Russia is a complicated place, in a lot of different ways, not least geographically. The vast country consists of 85 “federal subjects” – which, in principle, are similar to the counties of Britain, the states of America, the départments of France or the lands of Germany. The only problem is that not everyone agrees on the number because some outside Russia don’t recognise two of these entities on the Crimean Peninsula, because they don’t like the fact that Russia annexed the area back in 2014 and upset folks in The West by being expansionist.
Anyway, these so-called “federal subjects” have several different legal statuses, although I doubt the average Russian could explain the difference between a krai and an oblast. All I can say is that there are only nine krais, while other “federal subjects” are republics, okrugs or “cities of federal importance”.
If I go on trying to explain all this, I could end up writing more than Leo Tolstoy did for War and Peace and Mikhail Sholokhov did with his Don novels: And Quiet Flows the Don, The Don Flows On, and On and On and On Flows the Don (I am making a joke here, in case people wish to write in and complain that Sholokhov never wrote the latter two books). The point I am trying to make is that the two aforementioned authors were rather wordy by nature, Tolstoy’s masterpiece, for example, is an impressive 600,000 words.
Now, I am told that the longest “book” ever is a Japanese fantasy story that runs to a nine million words, although I doubt that anyone has ever counted them.
A Russian might riposte that Tolstoy was not verbose at all compared to Britain’s Henry Williamson, who wrote “A Chronicle of Ancient Sunlight”, which runs to 15 volumes and about 2.4 million words. God alone knows how Williamson had time to dash off “Tarka the Otter”, which sold rather more copies than his magnum opus.
This is because people don’t want to have to rent a truck when they pop into a book store to buy something, and because everyone likes cuddly animals like otters. This, by the way, also explains why Daniel Ricciardo is so popular amongst F1 fans as the so-called Honey Badger. This is a sweet-looking animal, until it tears your head off…
The point that I was trying to make here, is that Russia is a country rich with literature, music, art and culture and yet we in The West tend to think that it as a dark and threatening place, filled with people who look like villains from James Bond movies, who are constantly scheming to take over the world, blow things up and to kill people who drive Aston Martins. Perhaps this explains why Aston Martin boss Lawrence Stroll spent the Sochi weekend driving around in a Porsche (I didn’t see it, but I was told that this was the case). It may, of course, be that it is hard to find Aston Martins in Russia, not because SMERSH has blown them all up, but rather because Sochi is a long way from the Aston Martin Moscow showrooms.
The image we have of Russia is odd, but I guess comes from a century of mistrust, beginning after the Bolshevik Revolution in 1917. We even have a word “bolshie” for people who are deliberately combative and uncooperative, which derives from Bolshevik. So, to put it another way, we are biased, but most of us probably don’t realise it.
However, when you arrive in Russia for the first time, it is a bit daunting. Very few people speak English and the unsmiling immigration officials tend to perpetuate the myth. I am sure that somewhere there is an Institute for the Development of Smiley Officialdom, but not many of its graduates have made it to the front line as yet.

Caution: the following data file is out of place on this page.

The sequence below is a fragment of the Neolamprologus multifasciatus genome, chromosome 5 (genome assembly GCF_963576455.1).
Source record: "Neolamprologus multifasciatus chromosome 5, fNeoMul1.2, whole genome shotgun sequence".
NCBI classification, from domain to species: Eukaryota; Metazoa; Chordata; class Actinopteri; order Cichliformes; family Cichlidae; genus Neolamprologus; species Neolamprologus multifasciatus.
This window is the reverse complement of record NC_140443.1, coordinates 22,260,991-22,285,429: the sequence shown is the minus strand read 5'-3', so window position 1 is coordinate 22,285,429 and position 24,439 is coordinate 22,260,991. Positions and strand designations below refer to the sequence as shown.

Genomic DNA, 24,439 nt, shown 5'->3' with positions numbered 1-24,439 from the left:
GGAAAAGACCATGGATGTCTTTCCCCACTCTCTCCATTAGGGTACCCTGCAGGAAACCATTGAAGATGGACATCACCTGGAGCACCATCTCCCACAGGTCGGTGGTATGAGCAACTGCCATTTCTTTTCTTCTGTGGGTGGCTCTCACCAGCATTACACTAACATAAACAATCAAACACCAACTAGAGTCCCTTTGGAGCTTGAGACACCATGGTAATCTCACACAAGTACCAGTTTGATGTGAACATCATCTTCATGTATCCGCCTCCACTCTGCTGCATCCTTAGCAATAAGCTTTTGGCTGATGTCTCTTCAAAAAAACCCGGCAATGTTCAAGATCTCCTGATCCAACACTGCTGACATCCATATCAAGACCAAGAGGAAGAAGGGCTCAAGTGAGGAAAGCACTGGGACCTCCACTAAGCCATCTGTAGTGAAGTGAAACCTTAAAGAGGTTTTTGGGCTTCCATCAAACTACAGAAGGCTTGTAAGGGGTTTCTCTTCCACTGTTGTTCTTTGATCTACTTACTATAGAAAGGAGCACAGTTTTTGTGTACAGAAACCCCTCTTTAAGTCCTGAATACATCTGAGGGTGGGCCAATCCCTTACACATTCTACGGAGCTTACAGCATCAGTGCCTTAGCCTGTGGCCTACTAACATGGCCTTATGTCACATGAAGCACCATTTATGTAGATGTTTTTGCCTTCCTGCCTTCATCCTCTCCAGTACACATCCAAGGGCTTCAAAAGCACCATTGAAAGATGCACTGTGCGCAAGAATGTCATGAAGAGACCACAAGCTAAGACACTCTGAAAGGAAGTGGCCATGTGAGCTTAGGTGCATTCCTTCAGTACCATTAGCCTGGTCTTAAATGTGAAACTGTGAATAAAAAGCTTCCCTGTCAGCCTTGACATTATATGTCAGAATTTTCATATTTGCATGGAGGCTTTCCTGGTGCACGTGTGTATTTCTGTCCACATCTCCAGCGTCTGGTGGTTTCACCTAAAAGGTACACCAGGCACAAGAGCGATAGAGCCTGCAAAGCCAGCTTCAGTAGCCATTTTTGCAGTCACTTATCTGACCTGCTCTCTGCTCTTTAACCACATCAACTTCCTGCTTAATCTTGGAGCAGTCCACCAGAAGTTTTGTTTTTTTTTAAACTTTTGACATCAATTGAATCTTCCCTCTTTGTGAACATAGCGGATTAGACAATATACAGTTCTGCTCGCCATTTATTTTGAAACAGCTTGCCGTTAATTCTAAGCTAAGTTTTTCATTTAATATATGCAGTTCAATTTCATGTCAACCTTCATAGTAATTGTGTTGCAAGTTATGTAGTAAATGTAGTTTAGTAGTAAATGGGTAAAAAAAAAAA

I must say that arriving in Moscow’s Unpronounceable International Airport is never very joyful and getting into Sochi in the early hours of the morning tends to add to the stereotypes. Finding a taxi is an instant dive into the world of Bond villains. I’ve tried for years to explain to officialdom all over the world that a country’s primary ambassadors are not the folk who drink gin & tonics on embassy terraces, but rather immigration officials and the taxi drivers.
The selection of this year’s Sochi taxi driver was simple enough: the old boy who looked like he had just fallen out a laundry basket was a much better option than the silver fox who gave the impression that he might recently have strangled his elderly mother – and her kittens. I showed the old boy the hotel address, written in Russian (I had taken the precaution of having this ready). He looked puzzled and asked the murderer if he knew this place where the foreigner wanted to go. This earned him a dismissive stare and convinced me that my man wasn’t really a taxi driver at all, but rather someone who had gone to the airport in the hope that a visitor might emerge and ask him to drive them somewhere.
We walked a long way to find a Brezhnev-era Lada (once the height of Soviet class) and then he drove me through the night to the hotel, with only a couple of near-misses on the way as Bond villains in shiny SUVs, sped by, headlights flashing angrily, overtaking on the right, presumably rushing to an important meeting with President P, who has a very large palace, where he spends much of his time, on a cliff top overlooking the sea, between Sochi and the bridge that now links Crimea to mainland Russia. This palace is about 180 miles from the Sochi Autodrom, which is just round the corner in Russian terms.
At the hotel the receptionist greeted me with a lovely, if rather tired, smile. She looked a little like a dark-haired version of Michelle Pfeiffer – after a heavy night on the town – but she seemed very pleased to see me – presumably because I was the last missing inmate. Despite good intentions to learn more, my efforts in Russian are still quite hopeless and she spoke not one word of English and so our communication was fairly complicated, but we managed to tick all the right boxes and I went off to my room having parted with a large sum of money.
Things were going far more smoothly than some previous visits…